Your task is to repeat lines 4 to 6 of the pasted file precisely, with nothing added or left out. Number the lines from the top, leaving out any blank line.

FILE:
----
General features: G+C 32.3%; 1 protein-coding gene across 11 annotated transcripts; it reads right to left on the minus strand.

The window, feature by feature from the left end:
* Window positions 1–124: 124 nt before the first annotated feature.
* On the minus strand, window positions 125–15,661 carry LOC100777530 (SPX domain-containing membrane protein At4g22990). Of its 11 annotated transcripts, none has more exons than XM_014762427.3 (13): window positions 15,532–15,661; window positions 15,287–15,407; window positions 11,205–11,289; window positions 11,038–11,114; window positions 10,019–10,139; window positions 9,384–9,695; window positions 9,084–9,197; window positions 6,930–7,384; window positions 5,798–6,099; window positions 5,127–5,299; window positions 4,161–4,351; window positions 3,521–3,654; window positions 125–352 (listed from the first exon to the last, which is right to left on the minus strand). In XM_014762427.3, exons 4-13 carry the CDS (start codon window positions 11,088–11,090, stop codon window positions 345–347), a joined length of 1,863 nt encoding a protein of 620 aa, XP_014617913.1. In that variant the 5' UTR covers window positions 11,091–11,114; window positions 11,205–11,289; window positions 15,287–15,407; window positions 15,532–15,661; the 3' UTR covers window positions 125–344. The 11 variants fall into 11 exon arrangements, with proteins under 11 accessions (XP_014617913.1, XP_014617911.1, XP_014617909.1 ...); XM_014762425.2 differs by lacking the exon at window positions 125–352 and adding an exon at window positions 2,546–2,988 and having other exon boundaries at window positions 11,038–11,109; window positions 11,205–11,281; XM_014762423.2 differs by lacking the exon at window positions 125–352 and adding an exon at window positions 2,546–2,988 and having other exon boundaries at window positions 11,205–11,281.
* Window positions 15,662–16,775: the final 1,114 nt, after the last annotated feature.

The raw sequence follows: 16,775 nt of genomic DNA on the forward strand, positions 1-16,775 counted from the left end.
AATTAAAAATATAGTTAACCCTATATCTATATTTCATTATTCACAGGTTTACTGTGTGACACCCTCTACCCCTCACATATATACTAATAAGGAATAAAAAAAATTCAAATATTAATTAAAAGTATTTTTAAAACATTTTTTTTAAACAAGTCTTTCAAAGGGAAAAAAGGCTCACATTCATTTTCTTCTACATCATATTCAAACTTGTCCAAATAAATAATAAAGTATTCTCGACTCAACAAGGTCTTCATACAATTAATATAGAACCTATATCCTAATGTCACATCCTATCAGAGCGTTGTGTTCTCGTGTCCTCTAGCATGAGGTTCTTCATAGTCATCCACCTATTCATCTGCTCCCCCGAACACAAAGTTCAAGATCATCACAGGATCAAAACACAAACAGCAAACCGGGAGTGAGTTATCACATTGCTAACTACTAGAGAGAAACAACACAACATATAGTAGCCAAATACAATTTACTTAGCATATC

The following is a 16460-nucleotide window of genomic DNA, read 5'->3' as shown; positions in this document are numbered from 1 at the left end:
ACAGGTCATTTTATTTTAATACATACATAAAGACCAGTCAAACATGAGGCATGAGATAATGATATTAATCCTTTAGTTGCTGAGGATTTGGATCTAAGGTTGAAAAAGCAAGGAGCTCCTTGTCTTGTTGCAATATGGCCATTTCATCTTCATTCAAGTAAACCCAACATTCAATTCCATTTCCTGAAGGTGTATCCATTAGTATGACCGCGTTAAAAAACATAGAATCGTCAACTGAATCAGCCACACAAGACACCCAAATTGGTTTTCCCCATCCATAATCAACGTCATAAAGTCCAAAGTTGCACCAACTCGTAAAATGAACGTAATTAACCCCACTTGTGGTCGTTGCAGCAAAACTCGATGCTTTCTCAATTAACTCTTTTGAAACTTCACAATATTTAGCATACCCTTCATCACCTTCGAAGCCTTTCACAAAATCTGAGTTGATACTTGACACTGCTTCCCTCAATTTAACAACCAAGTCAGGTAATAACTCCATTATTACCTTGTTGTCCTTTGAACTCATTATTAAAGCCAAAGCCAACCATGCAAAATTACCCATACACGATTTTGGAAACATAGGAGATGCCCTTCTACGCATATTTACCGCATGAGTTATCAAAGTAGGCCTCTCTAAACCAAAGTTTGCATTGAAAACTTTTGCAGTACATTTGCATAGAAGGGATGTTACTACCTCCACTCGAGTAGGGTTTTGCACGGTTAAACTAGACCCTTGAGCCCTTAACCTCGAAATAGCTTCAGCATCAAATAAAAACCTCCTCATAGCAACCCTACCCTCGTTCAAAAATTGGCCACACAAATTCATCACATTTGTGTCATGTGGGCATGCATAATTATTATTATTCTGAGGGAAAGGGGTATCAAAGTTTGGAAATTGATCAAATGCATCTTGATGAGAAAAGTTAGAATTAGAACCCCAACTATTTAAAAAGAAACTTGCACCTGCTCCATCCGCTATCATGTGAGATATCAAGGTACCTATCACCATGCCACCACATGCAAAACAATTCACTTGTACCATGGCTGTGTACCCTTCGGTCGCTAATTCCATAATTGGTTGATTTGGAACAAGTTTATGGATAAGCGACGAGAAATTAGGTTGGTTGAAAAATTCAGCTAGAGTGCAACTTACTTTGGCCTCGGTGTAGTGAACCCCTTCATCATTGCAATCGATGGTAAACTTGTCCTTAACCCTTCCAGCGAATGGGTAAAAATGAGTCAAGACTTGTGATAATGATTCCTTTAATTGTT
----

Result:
* On the minus strand, window positions 125–15,661 carry LOC100777530 (SPX domain-containing membrane protein At4g22990). Of its 11 annotated transcripts, none has more exons than XM_014762427.3 (13): window positions 15,532–15,661; window positions 15,287–15,407; window positions 11,205–11,289; window positions 11,038–11,114; window positions 10,019–10,139; window positions 9,384–9,695; window positions 9,084–9,197; window positions 6,930–7,384; window positions 5,798–6,099; window positions 5,127–5,299; window positions 4,161–4,351; window positions 3,521–3,654; window positions 125–352 (listed from the first exon to the last, which is right to left on the minus strand). In XM_014762427.3, exons 4-13 carry the CDS (start codon window positions 11,088–11,090, stop codon window positions 345–347), a joined length of 1,863 nt encoding a protein of 620 aa, XP_014617913.1. In that variant the 5' UTR covers window positions 11,091–11,114; window positions 11,205–11,289; window positions 15,287–15,407; window positions 15,532–15,661; the 3' UTR covers window positions 125–344. The 11 variants fall into 11 exon arrangements, with proteins under 11 accessions (XP_014617913.1, XP_014617911.1, XP_014617909.1 ...); XM_014762425.2 differs by lacking the exon at window positions 125–352 and adding an exon at window positions 2,546–2,988 and having other exon boundaries at window positions 11,038–11,109; window positions 11,205–11,281; XM_014762423.2 differs by lacking the exon at window positions 125–352 and adding an exon at window positions 2,546–2,988 and having other exon boundaries at window positions 11,205–11,281.
* Window positions 15,662–16,775: the final 1,114 nt, after the last annotated feature.

The raw sequence follows: 16,775 nt of genomic DNA on the forward strand, positions 1-16,775 counted from the left end.